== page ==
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Symphony's Artistic Losses Climb

November 12, 1986|HILLIARD HARPER | San Diego County Arts Writer

SAN DIEGO — Tuesday's cancellation of the San Diego Symphony's winter concert season may lend the symphony fiscal credibility in the eyes of the business community, but it almost certainly will cost the symphony artistically.

Four of 15 principal positions are vacant. Concertmaster Andres Cardenes and principal horn player Jerry Folsom already have lined up auditions because of the cancellation. So have a number of violinists. Others, such as the principal bassoonist, Dennis Michel, are keeping their options open.

"They're going to lose a lot of good people," violinist Beth Folsom said of the symphony. "There are so many good people here, they're bound to get jobs if there are openings."

Folsom and a number of other San Diego violinists auditioned for a position with the Los Angeles Philharmonic two weeks ago.

So how good is the San Diego Symphony? Good enough that Folsom said an acting principal who left to take a fat contract with a bigger and supposedly better orchestra, called to report that the music-making there was far below the level in San Diego and wanted to come back--and would have come back if there would be a season.

Cardenes' departure would be a stunning artistic loss. "Without even saying much" one player said, Cardenes inspired the other strings to perform as an ensemble with unprecedented precision and unified tone. But Cardenes is young and can't be expected to wait around San Diego. Finding a quality replacement for him will not be easy.

One factor in the symphony board's favor is that far more musicians graduate from college each year than there are jobs. It's a buyer's market, and San Diego can at least outbid the regional orchestras to fill positions.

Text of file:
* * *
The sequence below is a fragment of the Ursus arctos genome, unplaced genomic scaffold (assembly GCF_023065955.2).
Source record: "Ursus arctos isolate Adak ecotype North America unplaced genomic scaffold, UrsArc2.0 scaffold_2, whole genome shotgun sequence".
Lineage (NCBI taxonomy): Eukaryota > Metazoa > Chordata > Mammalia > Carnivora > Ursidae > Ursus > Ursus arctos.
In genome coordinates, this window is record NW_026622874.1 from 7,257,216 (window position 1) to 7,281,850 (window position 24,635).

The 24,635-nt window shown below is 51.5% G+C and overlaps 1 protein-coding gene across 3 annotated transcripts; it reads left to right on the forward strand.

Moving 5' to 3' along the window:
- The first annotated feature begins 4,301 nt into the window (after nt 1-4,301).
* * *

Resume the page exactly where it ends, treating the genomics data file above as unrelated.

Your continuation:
Canceling the season has not improved the symphony's other big artistic problem--poor relations with the musicians that get worse each year. Put simply, the musicians no longer trust management and the board. Many of the musicians believe that board never intended to have a 1986 winter season.

The board did not want to have a season because putting on concerts with the construction work on Symphony Towers would be a hassle, the musicians say; therefore, the board proposed a set of terms in the contract talks that the musicians would have to refuse, resulting in a deadlock that would cause a canceled season.

The musicians unanimously have refused the board's proposals, including an 11% wage cut and changes in auditioning and firing procedures.

Was there a hidden agenda in the board's proposals? Several facts argue against such a scheme. If the board did not plan keep the hall open for the season, why did it spend $500,000 on improving sight lines this year? If no season were planned, why did the Symphony Towers contractor arrange with the fire marshal for approval of fire exits for concerts? And why is the La Jolla Chamber Music Society still planning to present the first of five concerts this season in the hall Dec. 2?

Perhaps the "unacceptable" contract demands are merely part and parcel of bargaining. But try to get the musicians to believe there is no plot. At this stage of the game the musicians suspect everything the board does.

GLOBE GAB: Is there theater in Tijuana? Of course there is, and an international theater workshop will give students and professionals on both sides of the border a chance to expand the knowledge of each other's style of theater.

Co-sponsored by the Old Globe Theatre's bicultural wing, Teatro Meta; Tijuana's Andres Soler Instituto, and the Southwestern College theater department, the half-day event begins at noon Saturday. The Globe's Craig Noel, San Diego Rep's Douglas Jacobs and the Instituto's Jorge Andres Fernandez will lead a panel of distinguished professionals in a discussion of theater in Mexico and the United States.

Theater exercises, supper and a performance of the musical "Nine" at Southwestern College are part of the program.

Globe Managing Director Tom Hall has received the Arts Administrator of the Year Award from Arts Management, a New York arts news service.

ARTBEATS: Symphony angel Muriel Gluck has given the San Diego Museum of Art a Modigliani portrait, "Le Garcon aux Yeux Bleus" . . .

Architect Tom Grondona, known for his whimsical designs, is creating an environment in the U.S. Grant Hotel for a Nov. 21 benefit auction for Installation Gallery. Furniture made by artists that will go to the highest bidder at the event is on view now in the hotel's C Street entrance . . .

For $45, art lovers can get a guided bus tour (with lunch) to Palm Springs. Included are visits to the Palm Springs Desert Museum, private collectors' homes, artists studios, and galleries. Two tours, sponsored by the La Jolla Museum of Contemporary Art, are scheduled for Thursday and Nov. 21.

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